Enviornment Prelims cum Mains

Recalcitrant industries face closure

The News

  • In a bid to enforce stricter emission monitoring norms, the Central Pollution Control Board (CPCB) has directed State Pollution Control Boards (SPCB) to close down industrial units that haven’t installed Online Continuous Emission Monitoring Systems (OCEMS).


Key Highlights

  • The CPCB has since 2015 made it mandatory for industries to install OCEMS, particularly so-called Grossly Polluting Industries.
  • It is mandatory for a new industrial unit to install an OCEM to commence operations.
  • The industries that require OCEMS include distilleries (including fermentation industry), sugar, fertiliser, pulp & paper (paper manufacturing with or without pulping), pharmaceuticals, dyes and dye-intermediates, pesticides, tanneries, thermal power plants, iron and steel, zinc, copper and aluminium smelters.
  • The government claims a compliance of nearly 80% last year.
  • In 2014, the CPCB said there were 3,266 of these Grossly Polluting Industrial units under the 17 categories above, out of which 2,328 are compliant to environmental standards.
  • More than 550 are non compliant and 367 have been closed down.



  • The grossly polluting industries such as Power, Cement, Iron & Steel, Chlor-alkali, Pharmaceuticals, Fertilizers, Refineries, Pesticides, Distilleries, Sugar, Pulp & Paper, Textile, Tanneries, and other categories of industries emit particulate matter, gaseous pollutants and effluent discharge into atmosphere.
  • The SPCBs and PCCs have prescribed standards for various pollutants emitted/ discharged by the industries as notified under the Environment (Protection) Act, 1986.
  • For strengthening the monitoring and compliance through self-regulatory mechanism, online emission and effluent monitoring systems need to be installed and operated by the developers and the industries on, ‘Polluter Pays Principle’.
  • Central Pollution Control Board in 2014 issued directions under section 18(1) b of the Water and Air Acts to the State Pollution Control Boards and Pollution Control Committees for directing the 17 categories of highly polluting industries for installation of online effluent quality and emission monitoring systems to help tracking the discharges of pollutants from these units.


What is monitored?

Parameters required to be monitored in the stack emissions using Continuous Emission Monitoring system include

  • Particulate Matter
  • HF (Fluoride)
  • NH3 ( Ammonia)
  • SO2 (Sulphur Dioxide)
  • NOX (Oxides of Nitrogen)
  • Cl2 (Chlorine)
  • HCl (Hydro Chloric acid) and HF (Hydro Fluoric Acid)
  • TOC (Total Organic Carbon) / THC (Total Hydro Carbon) / VOC (Volatile
  • Organic Carbon)- CnHm
  • Process parameters: Carbon Monoxide, Temperature, Pressure, Flow,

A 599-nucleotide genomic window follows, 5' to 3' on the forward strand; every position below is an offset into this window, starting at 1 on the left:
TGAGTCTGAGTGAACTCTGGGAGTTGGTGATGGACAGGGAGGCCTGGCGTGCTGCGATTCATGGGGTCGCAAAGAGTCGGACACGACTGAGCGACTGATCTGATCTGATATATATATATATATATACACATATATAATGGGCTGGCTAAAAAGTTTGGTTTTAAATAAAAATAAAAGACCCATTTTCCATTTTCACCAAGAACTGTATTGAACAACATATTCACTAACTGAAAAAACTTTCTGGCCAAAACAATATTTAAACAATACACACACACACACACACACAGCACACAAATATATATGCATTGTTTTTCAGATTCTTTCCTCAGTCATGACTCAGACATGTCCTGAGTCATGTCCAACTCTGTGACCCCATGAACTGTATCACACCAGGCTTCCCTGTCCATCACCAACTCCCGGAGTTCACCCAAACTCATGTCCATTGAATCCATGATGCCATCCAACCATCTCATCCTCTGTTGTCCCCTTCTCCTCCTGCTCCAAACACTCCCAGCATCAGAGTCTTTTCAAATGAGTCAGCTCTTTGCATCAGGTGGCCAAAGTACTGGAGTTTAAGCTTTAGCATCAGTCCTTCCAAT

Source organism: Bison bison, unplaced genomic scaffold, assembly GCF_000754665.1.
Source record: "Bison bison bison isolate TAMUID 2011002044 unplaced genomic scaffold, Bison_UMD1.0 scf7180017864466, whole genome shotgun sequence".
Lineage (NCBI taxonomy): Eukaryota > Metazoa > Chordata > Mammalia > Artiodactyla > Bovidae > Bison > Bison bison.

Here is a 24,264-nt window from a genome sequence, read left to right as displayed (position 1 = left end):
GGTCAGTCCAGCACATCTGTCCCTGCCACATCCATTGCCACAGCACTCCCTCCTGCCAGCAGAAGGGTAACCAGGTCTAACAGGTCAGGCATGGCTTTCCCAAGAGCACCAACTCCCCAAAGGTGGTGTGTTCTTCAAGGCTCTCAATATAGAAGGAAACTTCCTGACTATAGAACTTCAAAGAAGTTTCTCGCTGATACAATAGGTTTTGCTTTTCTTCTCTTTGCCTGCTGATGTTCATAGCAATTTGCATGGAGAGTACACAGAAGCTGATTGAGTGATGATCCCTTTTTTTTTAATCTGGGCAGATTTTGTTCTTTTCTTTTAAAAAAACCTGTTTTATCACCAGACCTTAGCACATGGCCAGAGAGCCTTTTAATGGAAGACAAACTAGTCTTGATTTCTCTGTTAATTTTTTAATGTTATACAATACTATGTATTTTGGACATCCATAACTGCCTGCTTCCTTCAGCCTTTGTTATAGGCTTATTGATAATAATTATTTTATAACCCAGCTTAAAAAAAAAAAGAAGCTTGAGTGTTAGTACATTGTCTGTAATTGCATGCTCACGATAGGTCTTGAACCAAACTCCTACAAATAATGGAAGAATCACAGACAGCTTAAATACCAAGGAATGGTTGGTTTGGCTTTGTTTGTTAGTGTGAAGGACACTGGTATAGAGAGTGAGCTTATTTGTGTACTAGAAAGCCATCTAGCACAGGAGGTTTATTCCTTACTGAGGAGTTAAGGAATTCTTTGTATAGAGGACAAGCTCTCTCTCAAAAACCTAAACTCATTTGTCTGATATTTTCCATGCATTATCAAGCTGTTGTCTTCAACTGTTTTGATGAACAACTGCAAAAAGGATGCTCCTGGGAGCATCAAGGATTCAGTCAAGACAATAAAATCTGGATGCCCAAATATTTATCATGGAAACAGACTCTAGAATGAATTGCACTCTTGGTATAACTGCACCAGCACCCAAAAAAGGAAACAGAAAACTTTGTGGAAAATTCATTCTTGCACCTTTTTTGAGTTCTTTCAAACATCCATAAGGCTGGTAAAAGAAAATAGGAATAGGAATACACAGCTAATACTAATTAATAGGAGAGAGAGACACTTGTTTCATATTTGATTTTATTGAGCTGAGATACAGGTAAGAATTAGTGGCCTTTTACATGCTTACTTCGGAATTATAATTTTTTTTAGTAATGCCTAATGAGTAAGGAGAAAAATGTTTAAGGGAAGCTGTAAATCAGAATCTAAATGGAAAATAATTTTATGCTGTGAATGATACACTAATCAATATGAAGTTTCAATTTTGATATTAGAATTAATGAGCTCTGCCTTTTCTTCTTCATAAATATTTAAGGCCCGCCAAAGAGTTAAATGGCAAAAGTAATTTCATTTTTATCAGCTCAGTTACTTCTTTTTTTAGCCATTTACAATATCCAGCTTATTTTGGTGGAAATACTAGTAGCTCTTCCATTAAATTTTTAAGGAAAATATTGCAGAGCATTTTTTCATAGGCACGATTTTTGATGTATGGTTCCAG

• Moisture Content, O2 (Oxygen), CO2,


What is Online Continuous Emission Monitoring Systems (OCEMS)?

  • The Continuous Emission Monitoring (CEM) System comprises of the total equipment necessary to determine the concentration of gaseous emission and/or particulate matter concentration.
  • They are capable of analytical measurements and a computer program to provide results in units of the applicable emission limits or standards.
  • The data recorded/observed is gathered either through analog outputs to a recording system or send directly to a DAS (Data Acquisition System) for storage and onward transmission.
  • Data Acquisition System includes special modules for data treatment and further transmission to the Central Data Acquisition and Handling System in SPCB/ CPCB central office.


 Advantages of OCEMS

  • OCEMS provide continuous measurement of data for long periods of time, at the monitoring site of interest, without skilled staff being required to perform the analysis.
  • All the major steps in traditional analysis like sample collection, transportation, conditioning, calibration and analysis procedures including Quality Control are usually automated in on-line analyzers.
  • In case of sudden disturbance in the system, the on-line analyzers provide timely information for taking immediate corrective/preventive steps compared to conventional methods.


What are Grossly Polluting Industries (GPIs)?

  • GPIs were identified as industries discharging effluent into water course
  • Industry discharging pollution load of BOD (Biological oxygen demand) 100kg per day.
  • Those handling hazardous chemicals as specified in manufacturing, import, Storage of Hazardous Chemical Rules, 1989 under Environment (Protection) Act, 1986


GPIs along Ganga

  • One of the functions entrusted to Central pollution control board under National Ganga River Basin Authority Project is inventorization, monitoring and surveillance of pollution load discharging into river Ganga.
  • There are 764 industries in the main stem of Ganga and referred tributaries Kali (E) and Ramganga.
  • Total water consumption in the industries is 1123 MLD and waste water generation is 501 MLD.
  • Sector-wise and State-wise data for waste water generation along Ganga is given in the pie charts below.


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